Growth Mixture Modeling

General Model 1 was re-evaluated using GMM techniques. Model 1 maintained that the trajectory of social support negatively related to the trajectory of smartphone addiction. Using GMM we tried to verify if several subgroups existed in the sample with different trajectories. In addition, we entered the sociodemographic variables of Model 1b to predict class membership. When the number of classes takes values greater than 1, the relation between the sociodemographic variables and the class variable represents the logistic regression of sociodemographic variables on class membership (binomial or multinomial, depending on the final number of classes).

Table 2

Growth Mixture Modeling Analysis: Results of Competing Models (N = 241).

Note. LMR = LO-Mendell-Rubin; BIC = Bayesian information criterion; BLRT = parametric bootstrapped likelihood ratio test.

***p < .001.

Table 2 presents a summary of the GMM analyses. The two-class model outperformed the one-class model in the indicators analyzed, (lower BICs, and both statistically significant LRT and BLRT). A three-class model showed an inadmissible solution with a class of n = 1. Therefore, we selected the two-class model for further inspection of results.

The trajectories of group 1 (low addiction group) were similar to that found for the complete sample: average initial levels of social support with a significant growth every six months of 0.04 units (b = 0.04, p <.01), and low levels of addiction, with a significant decrease every six months of 0.03 units (b = -0.03, p <.05). Group 2 (high addiction group), which represented around 10% of the sample (see Table 1), showed average levels of support at the beginning of the study (b = 3.15, p <.001), stable throughout the 3-year period (b = .04, ns). This growth rate, however, varied across participants (var. = 0.001, SE = 0.00, p < .05). Unlike the low-addiction group, the initial levels of addiction were high (b = 3.71, p <.001) and very stable over time (b = 0.01, ns) in this group, although it varied across participants (var. = 0.05, SE = 0.02, p < .05).

When the effect of sociodemographic variables was analyzed, results showed that the high-addiction group was composed of younger individuals (OR = 0.72, SE = 0.08, 95% CI [0.59, 0.87), p < .05]): comparing low vs. high-addiction groups, the odds ratio of being in the high addiction group decreased 0.72 times with every unit increased in age. None of the remaining sociodemographic variables showed statistical relationship to group membership (sex, OR = 0.98, SE = 0.23, ns; size of locality, OR = 0.97, SE = 0.06, ns; education, OR = 1.03, SE = 0.24, ns).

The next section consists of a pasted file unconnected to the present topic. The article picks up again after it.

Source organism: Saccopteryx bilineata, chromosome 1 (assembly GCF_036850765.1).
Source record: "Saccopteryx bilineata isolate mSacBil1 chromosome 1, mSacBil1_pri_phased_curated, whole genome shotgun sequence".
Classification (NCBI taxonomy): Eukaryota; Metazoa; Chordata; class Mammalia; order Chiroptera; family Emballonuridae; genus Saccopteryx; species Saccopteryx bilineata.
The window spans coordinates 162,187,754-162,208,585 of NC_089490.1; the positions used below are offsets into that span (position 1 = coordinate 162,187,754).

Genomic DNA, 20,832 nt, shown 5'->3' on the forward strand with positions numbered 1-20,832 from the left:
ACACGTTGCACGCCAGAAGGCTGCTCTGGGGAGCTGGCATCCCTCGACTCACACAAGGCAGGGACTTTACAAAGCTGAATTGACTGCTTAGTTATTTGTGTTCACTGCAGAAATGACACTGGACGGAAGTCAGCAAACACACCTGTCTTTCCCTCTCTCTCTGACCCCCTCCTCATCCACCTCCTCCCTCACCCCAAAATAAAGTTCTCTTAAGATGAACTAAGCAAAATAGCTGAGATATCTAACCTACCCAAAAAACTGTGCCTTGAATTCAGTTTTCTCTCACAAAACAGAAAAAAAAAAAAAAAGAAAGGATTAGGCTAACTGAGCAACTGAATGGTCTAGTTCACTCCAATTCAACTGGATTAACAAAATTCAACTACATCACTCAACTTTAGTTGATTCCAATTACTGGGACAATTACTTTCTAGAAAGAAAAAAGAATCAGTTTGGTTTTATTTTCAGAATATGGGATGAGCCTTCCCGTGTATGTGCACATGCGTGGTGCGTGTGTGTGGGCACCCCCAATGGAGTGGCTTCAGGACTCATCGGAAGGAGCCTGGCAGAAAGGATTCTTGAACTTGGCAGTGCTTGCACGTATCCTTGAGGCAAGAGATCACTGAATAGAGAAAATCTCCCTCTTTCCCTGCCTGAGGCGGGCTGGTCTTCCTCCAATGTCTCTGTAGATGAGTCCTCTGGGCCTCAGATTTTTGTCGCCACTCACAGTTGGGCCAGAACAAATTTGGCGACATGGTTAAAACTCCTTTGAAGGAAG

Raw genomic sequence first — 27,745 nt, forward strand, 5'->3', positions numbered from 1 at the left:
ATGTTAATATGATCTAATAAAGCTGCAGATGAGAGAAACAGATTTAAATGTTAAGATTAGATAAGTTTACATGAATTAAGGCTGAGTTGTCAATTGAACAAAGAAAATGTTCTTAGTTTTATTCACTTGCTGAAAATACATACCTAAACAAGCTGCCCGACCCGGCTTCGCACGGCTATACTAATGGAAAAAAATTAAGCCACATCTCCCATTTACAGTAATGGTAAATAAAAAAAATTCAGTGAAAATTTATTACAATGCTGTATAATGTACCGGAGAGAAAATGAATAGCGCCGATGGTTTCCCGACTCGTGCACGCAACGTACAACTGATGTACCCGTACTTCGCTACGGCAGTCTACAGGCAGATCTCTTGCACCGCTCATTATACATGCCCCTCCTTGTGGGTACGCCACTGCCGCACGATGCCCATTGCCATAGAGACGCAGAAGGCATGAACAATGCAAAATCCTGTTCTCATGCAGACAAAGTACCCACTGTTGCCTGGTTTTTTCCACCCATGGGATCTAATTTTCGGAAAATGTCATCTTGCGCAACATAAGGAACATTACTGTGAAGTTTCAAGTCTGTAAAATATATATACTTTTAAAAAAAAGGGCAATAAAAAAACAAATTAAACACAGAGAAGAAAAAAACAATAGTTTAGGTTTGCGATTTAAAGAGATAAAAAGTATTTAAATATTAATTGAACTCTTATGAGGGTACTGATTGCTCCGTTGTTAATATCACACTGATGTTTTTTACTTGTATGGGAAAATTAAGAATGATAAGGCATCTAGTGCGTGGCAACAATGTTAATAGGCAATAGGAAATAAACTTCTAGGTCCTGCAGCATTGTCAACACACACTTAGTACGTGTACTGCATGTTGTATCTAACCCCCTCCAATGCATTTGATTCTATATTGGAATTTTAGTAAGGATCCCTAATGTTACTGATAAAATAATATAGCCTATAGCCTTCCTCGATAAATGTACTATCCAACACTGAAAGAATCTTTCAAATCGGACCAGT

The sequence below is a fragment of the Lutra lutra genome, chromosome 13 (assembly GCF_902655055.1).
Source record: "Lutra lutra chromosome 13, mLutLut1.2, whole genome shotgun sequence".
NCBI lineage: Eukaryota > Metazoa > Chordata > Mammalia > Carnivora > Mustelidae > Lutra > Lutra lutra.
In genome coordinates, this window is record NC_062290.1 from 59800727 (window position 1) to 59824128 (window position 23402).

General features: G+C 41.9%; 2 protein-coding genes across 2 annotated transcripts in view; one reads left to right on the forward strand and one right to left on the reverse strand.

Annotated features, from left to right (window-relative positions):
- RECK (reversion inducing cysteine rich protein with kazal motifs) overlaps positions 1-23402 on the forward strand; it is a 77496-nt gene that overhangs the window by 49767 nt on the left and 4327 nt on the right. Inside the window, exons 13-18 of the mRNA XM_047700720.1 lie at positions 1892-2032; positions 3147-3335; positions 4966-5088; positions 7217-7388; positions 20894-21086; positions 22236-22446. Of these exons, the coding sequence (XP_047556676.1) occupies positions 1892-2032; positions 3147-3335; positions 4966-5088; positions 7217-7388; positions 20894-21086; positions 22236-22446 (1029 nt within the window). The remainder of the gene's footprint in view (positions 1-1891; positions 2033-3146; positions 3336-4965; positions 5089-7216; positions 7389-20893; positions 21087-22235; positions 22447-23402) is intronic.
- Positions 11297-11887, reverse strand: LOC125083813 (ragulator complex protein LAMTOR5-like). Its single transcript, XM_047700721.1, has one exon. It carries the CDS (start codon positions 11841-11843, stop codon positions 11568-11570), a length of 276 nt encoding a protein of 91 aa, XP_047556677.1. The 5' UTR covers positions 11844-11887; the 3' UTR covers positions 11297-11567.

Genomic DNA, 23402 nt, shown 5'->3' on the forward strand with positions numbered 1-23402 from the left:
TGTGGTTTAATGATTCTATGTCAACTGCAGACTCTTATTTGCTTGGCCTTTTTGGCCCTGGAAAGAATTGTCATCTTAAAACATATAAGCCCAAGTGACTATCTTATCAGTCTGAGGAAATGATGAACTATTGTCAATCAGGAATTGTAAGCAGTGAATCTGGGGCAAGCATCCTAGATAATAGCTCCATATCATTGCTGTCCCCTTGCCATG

According to this, there was a significant relationship between decrease in addiction and growth of social support at both low and high smartphone addiction initial levels. In users with high smartphone addiction, however, there was a general tendency to maintain their levels of social support and smartphone addiction stable over time (zero growth).


The study of the relationship between smartphone addiction and social support has attracted the attention of researchers during the last years. Despite the growth of studies in the last years, the recommendations of international organizations point to a greater emphasis on longitudinal studies that allow to unravel the relationships between both (WHO, 2015). Currently, the scientific literature is very fertile in studies, generally cross-sectional, which emphasize the effect that the search for support exerts on the subsequent addiction (smartphone addiction as a consequence of low social support). Longitudinal research has recently emerged challenging this view, suggesting that smartphone addiction may also reduce support levels over time (smartphone addiction as an antecedent of low social support). In the present research, we have analyzed the evolution of smartphone addiction and social support in 241 Spanish smartphone users from a national representative sample over three years.

The results of this study show that the levels of social support increased throughout the period while the addiction decreased. Moreover, the greater the increase in support, the greater the reduction in addiction. These results suggest that both processes are intertwined and that, to a certain extent, changes in one are related to changes in the other. It does not seem that the potential addiction to smartphones can help to generate new support ties or help to maintain them. Quite the contrary, it reduces them over time. According to the literature, if the addition to smartphones is associated with a desire of users to maintain and increase their support relationships (Kim, 2017), this is obviously a wrong strategy. In the end, they will isolate themselves more, lose social support and, in a negative spiral, end up increasing their levels of addiction more. However, even at good levels of support, according to the second perspective, the excess of online communication through the smartphone may, in certain cases, lead to an increase in the addiction and the consequent loss of support.